The music will have its leitmotifs, but the music that emerges from these will only be revealed on stage. We usually have a single rehearsal before the Müpa concerts; there’s no chance for more, as everyone is busy and we come from different countries. The two pieces in which Andrea Ladányi performs have to be rehearsed, because dance is a more bounded genre, and Andrea needs to know at least the directions: how much space she can use, what kind of movements. Of course, she cannot write a full choreography, she also has to improvise, but we have to develop the framework together. And it makes sense for us musicians to play a bit together to feel each other’s heartbeat. Even though I have played with three of them together, or separately with the other two, or even though we have formed duos, this big group never played together, and we need to feel each other. But that does not mean that what we do in the rehearsal is what we do the next day at the performance, and that is the beauty of it.
I’m very delighted to see the recent return of this free performance style in the avant-garde jazz genre. This free improvisational form is one of the most personal things a musician can express in his life, which is why the word Freedom is in the title. There is a group of people on stage playing loosely, and the bond is created by the atmosphere, whereas down in the rows, each member of the audience might hear something different out of it.
If you look back at the history of jazz, the avant-garde represented by Cecil Taylor, the incredible free piano playing, or the music of Ornette Coleman, were similar to what we are doing now. It was done on an amazingly high standard, with a lot of groundbreaking records in the world of free jazz from the ‘60s on: music that still sounds fresh today. We are doing something like this, but in a 21st century way, with more modern instruments. So there will be a lot of electronic solutions: Eivind Aarset is famous precisely for having an amazing pedal arsenal, he comes with changing sounds. Lefebvre is also a great pedal guru, and Nguyên Lê is also well-versed in electronic solutions, but at the same time both guitarists have endless melodies that really break your heart.
Is there a risk of participants starting to compete with each other?
At this concert, we do not really aim to show whatever we are capable of individually, because that would possibly mean suppressing the others. What is important here is the wonder of making music together. Yes, it requires humility, but it is no longer a question at this level, we all know what we should do at what time and place. The fulfilment here is the beauty of the music we create together, and it is such a point of origin, such a perfection, that can only happen with the cooperation of all of us.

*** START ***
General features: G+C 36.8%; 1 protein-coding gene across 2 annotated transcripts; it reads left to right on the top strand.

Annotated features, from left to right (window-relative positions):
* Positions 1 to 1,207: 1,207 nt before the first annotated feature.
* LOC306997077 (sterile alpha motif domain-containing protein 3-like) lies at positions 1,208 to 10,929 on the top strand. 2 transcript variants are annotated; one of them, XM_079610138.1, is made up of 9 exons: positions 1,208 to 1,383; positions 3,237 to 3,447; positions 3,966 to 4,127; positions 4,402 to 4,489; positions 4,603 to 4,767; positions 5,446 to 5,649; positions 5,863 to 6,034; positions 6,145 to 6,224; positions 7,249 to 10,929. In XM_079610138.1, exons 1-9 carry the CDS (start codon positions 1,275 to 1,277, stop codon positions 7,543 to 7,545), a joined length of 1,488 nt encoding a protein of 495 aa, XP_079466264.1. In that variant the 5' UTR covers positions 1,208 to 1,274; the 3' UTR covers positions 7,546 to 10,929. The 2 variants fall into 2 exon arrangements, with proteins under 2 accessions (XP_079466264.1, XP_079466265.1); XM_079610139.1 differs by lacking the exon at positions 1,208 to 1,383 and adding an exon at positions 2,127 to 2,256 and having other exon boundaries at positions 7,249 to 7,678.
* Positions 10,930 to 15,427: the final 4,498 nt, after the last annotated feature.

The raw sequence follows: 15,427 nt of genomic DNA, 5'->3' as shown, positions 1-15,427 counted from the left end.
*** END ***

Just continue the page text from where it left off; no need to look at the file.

With a lot of collaborations and a successful solo career behind you, you have been on both the individual and collective sides…
Yes, I have been playing other people’s music all my life, only a smaller percentage of my own, and I have spent my life around gigantic people. I’ve been working with Gábor Presser since I was 16 – I am going to his rehearsal now, just coming from another rehearsal of our band godfater. At that time I also played with Gyuszi Babos for 10 years… they are important names in the history of Hungarian music. And since I moved away from Hungary, almost fifteen years now, I’ve been living my life among world stars. I’ve learned a lot from these wonderful people, many of whom were the same age when I met them as I am now, and I have watched their work change with them. All of this has unleashed so much emotion in me and given me so much information that I also perform my own music better.
Because I also have an international career, which can actually be called a brand, and it has taken a lot of work to build up until these very days. I feel very lucky to be recognised in my profession. I would not have been able to bring together the cast of Divided if we weren’t playing music together all over the world. I guess you could say that I am somewhat in the circle of people who I grew up listening to and looking up to. It’s a huge treasure, and Divided Freedom is a particularly shining jewel within all that.